|Wireless Connectivity||Wi-Fi, Cellular LTE UMTS||Wi-Fi, Cellular LTE UMTS|
|Battery life||Up to 18 hours||Up to 18 hours|
|Screen material||Ion-X glass (Aluminum), Sapphire Crystal (Stainless Steel, Titanium)||Ion-X glass (Aluminum), Sapphire Crystal (Stainless Steel, Titanium, Ceramic)|
|Display||LTPO OLED||LTPO OLED|
|Always on display||Yes||Yes|
|Peak brightness||1,000 nits||1,000 nits|
|Processor||S6 with 64-bit dual-core processor||S5 with 64-bit dual-core processor|
|Wireless chipset||W3, U1 Ultra Wideband||W3|
|Water resistance||50 meters||50 meters|
|Family setup||Yes, cellular models||Yes, cellular models|
|Blood Oxygen app||Yes||No|
|Altimeter||Yes, always on||Yes|
|Optical Heart Sensor||Yes, 2nd gen||Yes|
|Electrical Heart Sensor||Yes||Yes|
|Ambient Light Sensor||Yes||Yes|
As you can see, the underlying technologies of the Series 5 and Series 6 are really quite similar. The case materials, display sizes, battery life, peak brightness, and wireless radios all remain the same. Essentially it all boils down to Blood Oxygen, colors, and processor.
Apple Watch Series 6 vs Apple Watch Series 5: Looking at the new blood oxygen sensor
Blood oxygen sensing capabilities in the Series 6 uses a series of LEDs on the back to measure oxygen saturation (SpO2) on-demand and in the background. On-demand measurements take just 15 seconds, and results are displayed immediately on the watch and within the Health app on the iPhone.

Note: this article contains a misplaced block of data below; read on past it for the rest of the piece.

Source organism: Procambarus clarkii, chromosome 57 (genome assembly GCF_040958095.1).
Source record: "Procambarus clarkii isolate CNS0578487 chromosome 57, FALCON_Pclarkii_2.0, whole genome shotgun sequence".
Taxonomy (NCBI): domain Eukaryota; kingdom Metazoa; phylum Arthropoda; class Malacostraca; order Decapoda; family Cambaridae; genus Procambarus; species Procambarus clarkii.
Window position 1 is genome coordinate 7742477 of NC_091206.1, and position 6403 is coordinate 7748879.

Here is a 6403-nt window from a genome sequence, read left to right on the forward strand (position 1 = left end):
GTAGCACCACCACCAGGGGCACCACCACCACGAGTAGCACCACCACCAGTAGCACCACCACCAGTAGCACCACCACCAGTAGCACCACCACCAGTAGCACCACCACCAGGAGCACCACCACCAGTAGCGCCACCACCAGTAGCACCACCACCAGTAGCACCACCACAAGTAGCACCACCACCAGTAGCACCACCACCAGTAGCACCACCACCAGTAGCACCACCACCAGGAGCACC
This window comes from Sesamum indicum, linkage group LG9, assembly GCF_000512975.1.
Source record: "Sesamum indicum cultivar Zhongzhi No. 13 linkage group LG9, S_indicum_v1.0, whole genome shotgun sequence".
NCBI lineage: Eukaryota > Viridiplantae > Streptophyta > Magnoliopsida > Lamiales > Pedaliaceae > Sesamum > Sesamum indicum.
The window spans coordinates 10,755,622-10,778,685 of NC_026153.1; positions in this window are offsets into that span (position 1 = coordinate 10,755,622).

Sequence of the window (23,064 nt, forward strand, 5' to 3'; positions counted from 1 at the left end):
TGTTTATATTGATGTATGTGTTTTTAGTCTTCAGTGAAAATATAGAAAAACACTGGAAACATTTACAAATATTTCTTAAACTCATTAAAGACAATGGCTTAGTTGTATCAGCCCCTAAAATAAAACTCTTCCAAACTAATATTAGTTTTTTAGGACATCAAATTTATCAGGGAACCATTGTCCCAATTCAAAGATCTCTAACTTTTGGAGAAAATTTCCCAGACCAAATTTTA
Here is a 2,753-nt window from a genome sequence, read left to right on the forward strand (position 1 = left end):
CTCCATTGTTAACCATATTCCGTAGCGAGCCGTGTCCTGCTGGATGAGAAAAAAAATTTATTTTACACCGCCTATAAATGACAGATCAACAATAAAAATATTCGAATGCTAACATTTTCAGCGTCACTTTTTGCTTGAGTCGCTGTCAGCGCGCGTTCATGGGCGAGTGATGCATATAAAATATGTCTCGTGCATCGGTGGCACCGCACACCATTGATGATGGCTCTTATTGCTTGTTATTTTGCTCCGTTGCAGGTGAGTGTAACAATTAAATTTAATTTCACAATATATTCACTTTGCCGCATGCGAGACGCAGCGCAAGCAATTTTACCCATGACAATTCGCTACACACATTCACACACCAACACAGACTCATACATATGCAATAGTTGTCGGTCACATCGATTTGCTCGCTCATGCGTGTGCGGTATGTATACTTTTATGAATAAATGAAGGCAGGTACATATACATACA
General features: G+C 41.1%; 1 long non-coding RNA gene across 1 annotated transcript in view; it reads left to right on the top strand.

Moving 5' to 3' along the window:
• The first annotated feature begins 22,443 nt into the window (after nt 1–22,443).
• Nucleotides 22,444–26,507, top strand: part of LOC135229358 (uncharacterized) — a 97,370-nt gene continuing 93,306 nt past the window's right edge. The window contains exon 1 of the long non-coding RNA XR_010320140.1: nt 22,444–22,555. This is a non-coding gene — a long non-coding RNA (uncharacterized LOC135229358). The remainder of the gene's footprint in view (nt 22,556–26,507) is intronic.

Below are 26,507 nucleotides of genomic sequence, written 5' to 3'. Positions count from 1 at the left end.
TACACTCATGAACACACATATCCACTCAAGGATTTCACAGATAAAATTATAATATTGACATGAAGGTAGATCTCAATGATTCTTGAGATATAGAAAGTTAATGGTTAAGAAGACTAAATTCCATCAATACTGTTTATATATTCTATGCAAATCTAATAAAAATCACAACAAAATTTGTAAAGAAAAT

While blood oxygen sensing is new to the Apple Watch in Series 6, the metric is important to understanding how we deliver oxygen from the lungs throughout our body. Lower oxygen saturation levels can indicate potential illness or underlying health risks.
Apple Watch Series 6 vs Apple Watch Series 5: Comparing the flashy finishes
Even though the Series 6 sports the same familiar Apple Watch design, it does add a few new colors into the mix. For the aluminum models, Apple has added a sleek dark blue option, along with a stunning (PRODUCT) RED finish. The stainless steel model has gained a new yellow-gold option, which harkens back to the original Apple Watch Edition line.